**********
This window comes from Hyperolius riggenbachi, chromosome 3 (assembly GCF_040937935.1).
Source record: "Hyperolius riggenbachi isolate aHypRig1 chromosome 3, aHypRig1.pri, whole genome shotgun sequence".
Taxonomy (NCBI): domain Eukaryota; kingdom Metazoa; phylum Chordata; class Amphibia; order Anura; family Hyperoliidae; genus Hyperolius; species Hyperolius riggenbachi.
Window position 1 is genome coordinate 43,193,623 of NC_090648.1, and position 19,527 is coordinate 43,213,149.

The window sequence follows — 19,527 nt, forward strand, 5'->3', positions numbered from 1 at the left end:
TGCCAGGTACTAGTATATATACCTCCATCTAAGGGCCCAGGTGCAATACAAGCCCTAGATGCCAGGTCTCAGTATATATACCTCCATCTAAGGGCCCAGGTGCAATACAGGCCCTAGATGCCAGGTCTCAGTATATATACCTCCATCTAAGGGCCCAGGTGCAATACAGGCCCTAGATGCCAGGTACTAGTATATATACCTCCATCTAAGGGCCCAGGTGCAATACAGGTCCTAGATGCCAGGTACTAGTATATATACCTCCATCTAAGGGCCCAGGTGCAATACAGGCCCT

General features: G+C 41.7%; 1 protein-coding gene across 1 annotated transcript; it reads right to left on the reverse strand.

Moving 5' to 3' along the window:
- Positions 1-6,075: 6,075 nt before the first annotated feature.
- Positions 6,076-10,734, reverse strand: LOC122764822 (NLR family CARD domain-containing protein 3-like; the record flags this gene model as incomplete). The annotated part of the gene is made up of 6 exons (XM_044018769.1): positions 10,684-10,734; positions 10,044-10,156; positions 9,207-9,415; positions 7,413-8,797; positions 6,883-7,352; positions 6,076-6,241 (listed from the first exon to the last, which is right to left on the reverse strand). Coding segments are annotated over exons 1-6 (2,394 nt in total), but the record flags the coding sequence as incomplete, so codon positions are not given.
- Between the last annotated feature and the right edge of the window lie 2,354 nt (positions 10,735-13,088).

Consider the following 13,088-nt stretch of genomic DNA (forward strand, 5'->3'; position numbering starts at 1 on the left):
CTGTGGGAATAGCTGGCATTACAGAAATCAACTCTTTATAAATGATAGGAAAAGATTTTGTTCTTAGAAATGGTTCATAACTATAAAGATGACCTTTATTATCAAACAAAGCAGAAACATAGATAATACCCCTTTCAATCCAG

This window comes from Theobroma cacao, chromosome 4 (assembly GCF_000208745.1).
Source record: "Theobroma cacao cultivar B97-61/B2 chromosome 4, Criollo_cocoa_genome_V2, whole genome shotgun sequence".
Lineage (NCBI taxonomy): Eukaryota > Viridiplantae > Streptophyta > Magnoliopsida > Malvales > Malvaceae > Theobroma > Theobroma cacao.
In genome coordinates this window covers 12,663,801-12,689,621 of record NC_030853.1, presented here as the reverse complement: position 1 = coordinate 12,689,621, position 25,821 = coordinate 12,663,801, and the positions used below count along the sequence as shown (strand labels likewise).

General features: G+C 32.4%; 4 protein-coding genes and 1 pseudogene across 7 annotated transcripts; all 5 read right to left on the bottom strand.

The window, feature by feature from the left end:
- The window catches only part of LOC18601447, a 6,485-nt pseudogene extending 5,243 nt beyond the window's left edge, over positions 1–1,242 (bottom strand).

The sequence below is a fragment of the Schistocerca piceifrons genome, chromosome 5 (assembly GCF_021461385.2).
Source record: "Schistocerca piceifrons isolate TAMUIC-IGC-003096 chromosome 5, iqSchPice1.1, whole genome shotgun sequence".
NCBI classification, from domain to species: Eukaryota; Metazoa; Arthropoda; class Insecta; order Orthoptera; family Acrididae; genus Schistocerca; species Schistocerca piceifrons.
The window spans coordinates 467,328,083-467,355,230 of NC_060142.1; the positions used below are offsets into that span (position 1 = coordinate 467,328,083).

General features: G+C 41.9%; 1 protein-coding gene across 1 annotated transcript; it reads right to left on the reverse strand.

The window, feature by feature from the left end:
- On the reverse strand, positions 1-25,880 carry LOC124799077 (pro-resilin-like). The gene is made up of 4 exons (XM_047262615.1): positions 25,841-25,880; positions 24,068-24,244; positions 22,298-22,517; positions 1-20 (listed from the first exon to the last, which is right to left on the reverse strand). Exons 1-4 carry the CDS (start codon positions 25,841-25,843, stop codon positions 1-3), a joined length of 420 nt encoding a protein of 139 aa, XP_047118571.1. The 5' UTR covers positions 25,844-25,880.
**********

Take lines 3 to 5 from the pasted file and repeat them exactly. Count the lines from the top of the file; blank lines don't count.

Taxonomy (NCBI): domain Eukaryota; kingdom Metazoa; phylum Chordata; class Amphibia; order Anura; family Hyperoliidae; genus Hyperolius; species Hyperolius riggenbachi.
Window position 1 is genome coordinate 43,193,623 of NC_090648.1, and position 19,527 is coordinate 43,213,149.

The window sequence follows — 19,527 nt, forward strand, 5'->3', positions numbered from 1 at the left end: